We live in a very dark place- a cursed world. We grow up in it, we are used to seeing in it (although we can’t see many things all around us, and I am talking figuratively as well as factually) and for those of us who see the Light (have come to know God), we see as if in the brightness of the noon day. God has opened our eyes to what there is all around us that we couldn’t see in the darkness of our godless existence before- and what we see is sin. Being in God’s presence lights up the sin that is hidden to those still seeing only in the dark.

The world sees TV shows about vampires in love; I see the world accepting demonic creatures as being OK- they’re just like us.

The world sees people who live in defiance of God’s commandments as normal and acceptable, and I see the governments of the world accepting the mark of the enemy.

The world sees technology as wonderful and I see people and nations building their houses on sand (Matt. 7:24-27: the silicon chip is what makes today’s technology possible, and silica is sand.)

Those of us who have accepted God, accepted Messiah Yeshua and who have devoted our lives to T’Shuvah (turning from sin) so that we can honor and glorify God in all we do, we are living in the light and we are commanded to be a light to those still in the darkness. That’s why it is so hard talking to people about God- the light hurts your eyes when you first see it.

Tabernacles is a physical reminder of the spiritual truth that God wants to dwell with us. Although we do it once a year, we should be spiritual tabernacles to the world every day of the year.  And just as God comes from His perfectly wonderful environment and suffers to dwell in this physical world, we should also be willing to go into the darkness to seek those who need the light.

Celebrate this time of the year with joy, and honor God all the rest of the year with your service to His desire for you to bring light into the darkness.

As the End Approaches, so Does the Beginning

Next Tuesday is Sh’mini Atzeret, the Eighth Day of the Feast of Tabernacles. It is also Simchat Torah, the Joy of Torah.

This is the one day of the year when the Torah is taken outside for a walk. We parade the Torah, blow our Shofers, and in the Synagogue the last lines of Deuteronomy are read, then as the people sing the Torah is rolled back (carefully- if you have ever tried to roll up a towel with the edges perfectly aligned, try doing it with a Torah, which is fragile and very, VERY expensive!) and the first few lines of Exodus are read.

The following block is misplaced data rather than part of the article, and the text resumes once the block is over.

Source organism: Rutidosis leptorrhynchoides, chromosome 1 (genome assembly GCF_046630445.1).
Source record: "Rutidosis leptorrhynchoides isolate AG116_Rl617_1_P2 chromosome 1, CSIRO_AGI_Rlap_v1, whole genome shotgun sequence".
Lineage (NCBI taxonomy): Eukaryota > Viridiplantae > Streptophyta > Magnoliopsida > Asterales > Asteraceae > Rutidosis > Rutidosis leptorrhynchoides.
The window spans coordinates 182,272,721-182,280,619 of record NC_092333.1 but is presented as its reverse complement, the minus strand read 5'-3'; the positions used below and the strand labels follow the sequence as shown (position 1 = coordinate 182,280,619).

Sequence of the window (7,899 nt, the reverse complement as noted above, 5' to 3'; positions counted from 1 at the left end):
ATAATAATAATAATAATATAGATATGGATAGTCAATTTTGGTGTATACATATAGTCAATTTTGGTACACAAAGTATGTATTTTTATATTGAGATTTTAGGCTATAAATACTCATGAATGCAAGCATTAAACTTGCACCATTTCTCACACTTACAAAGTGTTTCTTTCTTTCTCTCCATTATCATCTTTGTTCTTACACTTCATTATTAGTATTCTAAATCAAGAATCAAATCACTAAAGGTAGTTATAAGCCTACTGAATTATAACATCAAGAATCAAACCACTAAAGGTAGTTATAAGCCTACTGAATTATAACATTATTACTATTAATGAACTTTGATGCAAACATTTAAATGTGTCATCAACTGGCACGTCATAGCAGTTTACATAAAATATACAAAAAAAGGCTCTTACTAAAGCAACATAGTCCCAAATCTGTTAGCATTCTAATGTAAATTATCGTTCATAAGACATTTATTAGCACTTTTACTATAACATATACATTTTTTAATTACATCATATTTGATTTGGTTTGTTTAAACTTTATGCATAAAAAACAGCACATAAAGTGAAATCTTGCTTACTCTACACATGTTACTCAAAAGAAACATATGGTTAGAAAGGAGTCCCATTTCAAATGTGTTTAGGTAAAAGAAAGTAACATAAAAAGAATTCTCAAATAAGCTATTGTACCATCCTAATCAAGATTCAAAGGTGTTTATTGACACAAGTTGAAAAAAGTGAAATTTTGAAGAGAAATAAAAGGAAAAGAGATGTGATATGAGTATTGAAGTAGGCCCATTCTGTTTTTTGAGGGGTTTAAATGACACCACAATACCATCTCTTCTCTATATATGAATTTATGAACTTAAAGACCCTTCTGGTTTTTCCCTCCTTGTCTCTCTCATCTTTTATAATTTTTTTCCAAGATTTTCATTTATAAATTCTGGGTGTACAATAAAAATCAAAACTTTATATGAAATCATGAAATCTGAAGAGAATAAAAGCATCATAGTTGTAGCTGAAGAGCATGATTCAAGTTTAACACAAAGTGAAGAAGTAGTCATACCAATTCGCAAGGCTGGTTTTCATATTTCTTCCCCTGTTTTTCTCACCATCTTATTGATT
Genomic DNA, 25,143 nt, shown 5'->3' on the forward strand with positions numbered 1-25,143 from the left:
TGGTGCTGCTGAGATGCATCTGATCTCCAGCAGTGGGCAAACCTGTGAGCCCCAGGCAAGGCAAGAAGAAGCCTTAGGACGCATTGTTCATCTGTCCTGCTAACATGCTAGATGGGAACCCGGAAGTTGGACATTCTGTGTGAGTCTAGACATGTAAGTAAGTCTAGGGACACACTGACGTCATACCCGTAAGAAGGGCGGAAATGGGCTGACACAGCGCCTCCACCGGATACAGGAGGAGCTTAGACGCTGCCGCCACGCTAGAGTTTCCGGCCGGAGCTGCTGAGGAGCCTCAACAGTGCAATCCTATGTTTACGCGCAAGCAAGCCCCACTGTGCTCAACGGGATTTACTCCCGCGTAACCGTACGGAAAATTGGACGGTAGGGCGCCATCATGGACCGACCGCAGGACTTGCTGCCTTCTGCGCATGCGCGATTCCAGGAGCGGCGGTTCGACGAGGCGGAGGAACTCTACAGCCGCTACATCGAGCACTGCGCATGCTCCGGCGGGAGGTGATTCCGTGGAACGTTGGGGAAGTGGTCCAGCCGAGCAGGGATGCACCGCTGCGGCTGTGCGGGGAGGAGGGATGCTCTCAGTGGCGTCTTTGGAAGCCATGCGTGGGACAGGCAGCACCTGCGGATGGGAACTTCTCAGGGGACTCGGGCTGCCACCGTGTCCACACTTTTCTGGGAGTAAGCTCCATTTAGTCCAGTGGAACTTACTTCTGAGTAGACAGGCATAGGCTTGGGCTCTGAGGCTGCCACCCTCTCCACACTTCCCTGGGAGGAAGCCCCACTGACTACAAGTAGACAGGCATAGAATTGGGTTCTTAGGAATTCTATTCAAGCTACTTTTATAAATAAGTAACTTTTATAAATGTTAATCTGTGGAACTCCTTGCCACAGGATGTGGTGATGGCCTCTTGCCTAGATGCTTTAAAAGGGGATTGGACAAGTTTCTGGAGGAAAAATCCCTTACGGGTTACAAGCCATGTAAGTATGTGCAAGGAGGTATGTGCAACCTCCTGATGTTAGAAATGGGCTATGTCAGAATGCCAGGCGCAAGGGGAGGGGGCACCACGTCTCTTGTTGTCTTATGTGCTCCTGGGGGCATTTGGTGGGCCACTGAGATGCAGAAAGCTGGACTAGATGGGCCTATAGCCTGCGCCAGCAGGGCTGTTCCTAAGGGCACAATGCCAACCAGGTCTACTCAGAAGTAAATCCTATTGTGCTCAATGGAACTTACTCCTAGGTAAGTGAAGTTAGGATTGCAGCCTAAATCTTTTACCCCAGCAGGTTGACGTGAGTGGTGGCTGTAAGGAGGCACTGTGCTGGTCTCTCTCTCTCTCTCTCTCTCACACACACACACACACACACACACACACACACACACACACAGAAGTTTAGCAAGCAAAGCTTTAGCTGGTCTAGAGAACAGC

Coming to the end of the Torah means it is time for the beginning of it.

That’s sort of what it is going to be like after all the End Days (Acharit HaYamim) mishigas is done. Yeshua said, “Do not think that I came to abolish the Law or the Prophets; I did not come to abolish but to fulfill. 18 For truly I say to you, until heaven and earth pass away, not the smallest letter or stroke shall pass from the Law until all is accomplished.…” (Matthew 5:17-18) His meaning, taken in 1st Century cultural context, was that He interpreted the Torah correctly.

BTW…Torah is not “law”, it means “teachings” and has been mislabeled for a long time.

What I take from what Yeshua said is when the Millennium is over, the enemy freed, the final battle done, all the bad guys are now treading sulfur while the elect are ruling with Yeshua, the new heaven and the new earth are situated, the temple is in Jerusalem and God is dwelling, again, with His people (all His people)…when all this has happened, the Torah will no longer be the teachings we have always used it for.

The Prophets tell us that the Torah will be written on our hearts (Jeremiah 31:33) and that God will pour out His Spirit on everyone (Joel 3:1-2) and we will all know the Lord, so there will be no further need for Torah.

This is also discussed in Hebrews and by Shaul (Paul) when they talk of the old being replaced by the new (Hebrews 8:12-13; 1 Corinthians 13:8-12) and how things will change once all has come to pass.

There are other areas in the Bible where we are told that the Torah was given to sanctify us, to separate us from the rest of the world and bring us closer to God. When the Tribulation is over, when all things have come to pass, then we will be living Torahs, and as such, the physical scroll will no longer be needed.

Until then, it is essential for life. Without Torah, in this plane of existence, we have no way to know what is good in God’s eyes and what is not. Read Judges- then everyone did what seemed right to them, and Proverbs tells us exactly what that leads to- death! (Proverbs 14:12)

As the High Holy Days approach their end for this year, we look forward, joyously, to being able to start all over again to read God’s word , and we faithfully ask God to let His Ruach HaKodesh (Holy Spirit) lead our understanding and enrich our souls even more than He has done in the past year.

Each time we turn the Torah back, each year we complete the Parashot, every day we read His word, every breath we take and every single heartbeat brings us that much closer to the Messiah’s return. No man knows when that will be, so be ready at all times. For all we know, this evening we may be sitting at Yeshua’s table.